“Good learning starts with questions, not answers.” –Guy Claxton
Critical thinking is required in the workplace, in educational settings, and to address everyday challenges. In ESL classes, teachers often ask only factual questions that rely on short-term memory, such as “What did Lee Pa do yesterday?” and “What is the capital of Minnesota?” While memory is an important skill, teachers should ask questions and plan activities that dig deeper. Even in beginning level classrooms, it is essential that learners are asked questions that challenge them to think critically.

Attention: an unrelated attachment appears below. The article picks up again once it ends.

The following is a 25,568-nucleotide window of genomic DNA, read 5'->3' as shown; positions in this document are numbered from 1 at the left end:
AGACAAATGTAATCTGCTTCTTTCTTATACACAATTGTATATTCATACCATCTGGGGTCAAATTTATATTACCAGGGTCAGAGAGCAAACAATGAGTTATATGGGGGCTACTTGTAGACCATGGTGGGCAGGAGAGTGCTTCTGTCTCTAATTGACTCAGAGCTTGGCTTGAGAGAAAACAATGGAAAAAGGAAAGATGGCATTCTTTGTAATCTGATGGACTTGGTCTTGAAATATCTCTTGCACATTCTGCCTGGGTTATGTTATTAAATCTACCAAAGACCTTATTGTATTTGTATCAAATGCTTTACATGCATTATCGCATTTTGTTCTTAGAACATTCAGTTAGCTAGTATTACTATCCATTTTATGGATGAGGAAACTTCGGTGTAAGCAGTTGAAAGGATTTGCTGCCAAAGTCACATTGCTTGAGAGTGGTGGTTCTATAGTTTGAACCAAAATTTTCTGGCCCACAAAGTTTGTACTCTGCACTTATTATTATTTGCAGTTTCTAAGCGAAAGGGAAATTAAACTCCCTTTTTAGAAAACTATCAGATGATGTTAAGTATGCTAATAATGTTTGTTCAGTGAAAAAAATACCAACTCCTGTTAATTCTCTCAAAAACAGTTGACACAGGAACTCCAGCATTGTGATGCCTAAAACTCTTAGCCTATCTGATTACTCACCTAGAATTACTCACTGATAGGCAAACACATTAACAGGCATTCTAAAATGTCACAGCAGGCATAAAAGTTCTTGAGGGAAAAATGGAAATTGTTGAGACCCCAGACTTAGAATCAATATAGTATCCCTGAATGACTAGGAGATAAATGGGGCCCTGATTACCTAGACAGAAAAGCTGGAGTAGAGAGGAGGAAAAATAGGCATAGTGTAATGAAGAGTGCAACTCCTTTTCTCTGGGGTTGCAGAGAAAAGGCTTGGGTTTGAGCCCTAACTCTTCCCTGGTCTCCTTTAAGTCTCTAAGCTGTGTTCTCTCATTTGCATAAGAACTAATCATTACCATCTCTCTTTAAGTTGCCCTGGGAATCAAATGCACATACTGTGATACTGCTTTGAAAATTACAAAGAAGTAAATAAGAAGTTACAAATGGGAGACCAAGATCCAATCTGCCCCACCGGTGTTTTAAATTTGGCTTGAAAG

One tool that can be used to incorporate critical thinking questions and activities into the classroom is Bloom’s Taxonomy. Bloom’s Taxonomy is a classification system that is used to define and distinguish different levels of human cognition—i.e., thinking, learning, and understanding. Bloom’s Taxonomy divides thinking into six categories, with one being the simplest level of thinking, up to six, which is the most complex.
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